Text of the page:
The federal deficit of the United States is projected to roughly double this year over last, according to projections, which will be a historic jump and usually attributed to a “major crises.”
President Joe Biden hailed the trimming of the post-Covid pandemic deficit from almost $3 trillion in the first year to $1 trillion in his second — the number he falsely claimed was cutting the deficit, but the increase was only slowing. According to a Sunday report by the Washington Post, the 2023 deficit appears to be heading for at least doubling.
The federal fiscal year, which will end after this month, has already run up a $2.2 trillion deficit so far, and the doubling from last year was predicted by the Committee for a Responsible Federal Budget, according to the Post.
“The deficit will basically double from 2022 to 2023,” Marc Goldwein, Committee Vice President, told the Post. “This should prompt a serious evaluation of federal policy going forward, though I worry it won’t.”
The revelations come as the budget appropriations for 2024 are set to be hashed out in Congress, setting up a complex message for Senate and House Democrats’ plans to continue to increase spending for progressive initiatives.
Additionally, the data severely dampens President Biden’s reelection narratives on the budget, said the Post.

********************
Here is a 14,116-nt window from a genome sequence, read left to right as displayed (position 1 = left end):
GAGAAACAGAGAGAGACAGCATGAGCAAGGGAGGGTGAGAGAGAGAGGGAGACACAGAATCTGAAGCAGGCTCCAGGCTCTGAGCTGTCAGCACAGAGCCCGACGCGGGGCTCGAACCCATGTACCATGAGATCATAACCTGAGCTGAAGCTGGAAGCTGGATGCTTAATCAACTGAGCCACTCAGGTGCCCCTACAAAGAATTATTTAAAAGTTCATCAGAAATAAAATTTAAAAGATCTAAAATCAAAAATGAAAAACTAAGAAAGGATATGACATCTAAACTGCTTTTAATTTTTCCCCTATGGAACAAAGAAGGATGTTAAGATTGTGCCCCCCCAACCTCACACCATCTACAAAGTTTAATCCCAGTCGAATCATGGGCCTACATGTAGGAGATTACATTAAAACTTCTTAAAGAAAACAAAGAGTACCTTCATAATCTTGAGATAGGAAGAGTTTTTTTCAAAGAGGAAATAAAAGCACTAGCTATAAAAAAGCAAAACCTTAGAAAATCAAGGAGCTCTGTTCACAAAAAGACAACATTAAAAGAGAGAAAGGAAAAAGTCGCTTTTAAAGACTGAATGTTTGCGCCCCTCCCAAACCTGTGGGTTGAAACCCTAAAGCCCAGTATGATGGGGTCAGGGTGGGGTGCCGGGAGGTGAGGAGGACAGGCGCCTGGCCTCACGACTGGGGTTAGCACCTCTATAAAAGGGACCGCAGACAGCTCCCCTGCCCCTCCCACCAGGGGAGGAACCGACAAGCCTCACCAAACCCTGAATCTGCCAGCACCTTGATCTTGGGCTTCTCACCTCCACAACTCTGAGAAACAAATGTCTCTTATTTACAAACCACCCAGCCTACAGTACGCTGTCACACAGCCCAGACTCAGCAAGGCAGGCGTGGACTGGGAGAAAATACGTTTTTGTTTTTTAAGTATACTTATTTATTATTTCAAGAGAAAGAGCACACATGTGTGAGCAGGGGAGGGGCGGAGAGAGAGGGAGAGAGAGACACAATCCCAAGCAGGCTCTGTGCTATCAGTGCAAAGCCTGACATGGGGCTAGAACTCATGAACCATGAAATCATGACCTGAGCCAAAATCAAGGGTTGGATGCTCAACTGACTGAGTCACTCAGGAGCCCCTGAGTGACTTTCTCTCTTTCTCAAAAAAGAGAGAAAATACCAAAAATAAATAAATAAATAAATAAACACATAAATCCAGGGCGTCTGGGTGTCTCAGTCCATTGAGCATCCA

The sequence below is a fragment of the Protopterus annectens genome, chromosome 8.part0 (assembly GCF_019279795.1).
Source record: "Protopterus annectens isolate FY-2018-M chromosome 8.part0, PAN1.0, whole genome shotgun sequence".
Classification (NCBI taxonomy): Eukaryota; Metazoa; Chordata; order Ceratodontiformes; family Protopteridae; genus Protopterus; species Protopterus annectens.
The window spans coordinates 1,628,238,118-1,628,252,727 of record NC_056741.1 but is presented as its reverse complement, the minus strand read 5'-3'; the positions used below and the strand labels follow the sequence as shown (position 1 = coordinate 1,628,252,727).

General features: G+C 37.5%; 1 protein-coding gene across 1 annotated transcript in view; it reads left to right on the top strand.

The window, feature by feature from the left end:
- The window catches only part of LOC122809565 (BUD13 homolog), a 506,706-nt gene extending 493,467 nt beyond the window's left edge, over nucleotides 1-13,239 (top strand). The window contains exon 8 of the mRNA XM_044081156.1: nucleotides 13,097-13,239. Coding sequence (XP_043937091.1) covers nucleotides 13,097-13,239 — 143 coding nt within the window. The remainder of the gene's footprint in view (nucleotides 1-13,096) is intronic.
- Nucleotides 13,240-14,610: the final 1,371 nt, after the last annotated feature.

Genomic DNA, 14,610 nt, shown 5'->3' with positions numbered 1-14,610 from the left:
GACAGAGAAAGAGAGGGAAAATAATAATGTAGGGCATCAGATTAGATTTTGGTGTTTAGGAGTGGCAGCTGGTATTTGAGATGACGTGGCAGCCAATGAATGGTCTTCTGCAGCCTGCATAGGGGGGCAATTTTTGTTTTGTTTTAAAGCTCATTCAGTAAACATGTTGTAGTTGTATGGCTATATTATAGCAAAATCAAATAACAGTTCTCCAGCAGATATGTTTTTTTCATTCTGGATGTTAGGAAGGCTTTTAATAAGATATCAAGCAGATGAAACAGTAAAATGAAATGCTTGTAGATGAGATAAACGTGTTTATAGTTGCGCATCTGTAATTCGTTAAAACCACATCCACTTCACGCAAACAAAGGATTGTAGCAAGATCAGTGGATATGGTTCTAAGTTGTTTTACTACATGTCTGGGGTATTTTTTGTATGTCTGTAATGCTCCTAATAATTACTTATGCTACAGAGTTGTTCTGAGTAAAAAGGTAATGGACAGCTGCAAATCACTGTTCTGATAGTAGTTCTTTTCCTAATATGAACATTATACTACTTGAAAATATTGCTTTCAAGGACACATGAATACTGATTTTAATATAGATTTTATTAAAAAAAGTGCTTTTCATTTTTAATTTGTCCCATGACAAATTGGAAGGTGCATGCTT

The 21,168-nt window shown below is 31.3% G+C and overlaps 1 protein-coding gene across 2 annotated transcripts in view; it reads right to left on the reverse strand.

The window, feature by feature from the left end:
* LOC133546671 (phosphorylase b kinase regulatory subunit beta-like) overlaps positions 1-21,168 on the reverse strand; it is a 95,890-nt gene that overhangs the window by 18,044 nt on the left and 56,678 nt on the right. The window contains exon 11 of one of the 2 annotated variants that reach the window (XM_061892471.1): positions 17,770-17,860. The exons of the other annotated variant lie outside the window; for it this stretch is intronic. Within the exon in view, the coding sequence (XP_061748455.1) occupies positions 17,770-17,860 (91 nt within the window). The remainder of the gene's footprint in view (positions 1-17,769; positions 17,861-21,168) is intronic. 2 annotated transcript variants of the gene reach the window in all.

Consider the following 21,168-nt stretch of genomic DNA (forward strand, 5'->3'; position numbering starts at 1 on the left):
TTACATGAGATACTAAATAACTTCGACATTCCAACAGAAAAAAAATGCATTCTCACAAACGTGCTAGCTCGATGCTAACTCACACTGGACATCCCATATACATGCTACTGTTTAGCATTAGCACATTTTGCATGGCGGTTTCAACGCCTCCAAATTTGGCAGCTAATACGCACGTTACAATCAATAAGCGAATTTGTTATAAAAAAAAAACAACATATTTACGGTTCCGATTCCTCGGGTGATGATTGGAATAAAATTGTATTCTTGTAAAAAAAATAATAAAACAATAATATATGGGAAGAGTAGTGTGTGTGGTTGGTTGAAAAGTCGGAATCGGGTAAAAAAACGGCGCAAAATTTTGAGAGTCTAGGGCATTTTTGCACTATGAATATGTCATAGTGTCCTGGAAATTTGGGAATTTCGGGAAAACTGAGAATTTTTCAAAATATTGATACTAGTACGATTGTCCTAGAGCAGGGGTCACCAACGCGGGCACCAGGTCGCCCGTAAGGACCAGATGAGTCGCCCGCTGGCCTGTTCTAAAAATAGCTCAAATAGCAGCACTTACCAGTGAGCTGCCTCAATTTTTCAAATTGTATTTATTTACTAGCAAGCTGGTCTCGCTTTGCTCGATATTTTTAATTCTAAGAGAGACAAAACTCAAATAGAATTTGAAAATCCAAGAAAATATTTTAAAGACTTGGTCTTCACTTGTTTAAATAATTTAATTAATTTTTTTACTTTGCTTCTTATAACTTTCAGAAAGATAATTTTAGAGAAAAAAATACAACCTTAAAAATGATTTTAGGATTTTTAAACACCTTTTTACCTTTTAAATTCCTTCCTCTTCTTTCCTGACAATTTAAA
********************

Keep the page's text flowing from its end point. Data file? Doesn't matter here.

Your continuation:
Federal deficit’s doubling in one year rare and the result of a “major crises”
The federal deficit’s doubling from one year to the next is rare. Usually, the result of “major crises” like the 2020 Covid-19 pandemic, World War II, and the beginning of the Obama-era Great Recession, Jason Furman, former President Barack Obama economist, told the Post.
While former President Donald Trump and fiscal conservatives have long warned that spending by Democrats and Biden would spike inflation, explode the economy, and widely increase the federal deficit, Furman is puzzled that his political opposition was right.
“To see this in an economy with low unemployment is truly stunning — there’s never been anything like it: a good and strong economy, with no new emergency spending, and yet a deficit like this,” said Furman to the Post. “The fact that it is so bin in one year makes you think it must be some weird freakish thing going on.”
However, conservative bean counters call it simple bottom-line mathematics.
The government of the U.S. has spent $6.7 trillion and taken in just $4.5 trillion, a 16% increase in spending this year compared to last, and a 7% decrease in revenue, according to the report.
“A debt growing much faster than the economy will drive up interest rates, reduce economic investment, and over time make interest payments the largest federal expenditure — risking a federal debt crisis,” said Brian Riedl, Manhattan Institute economist.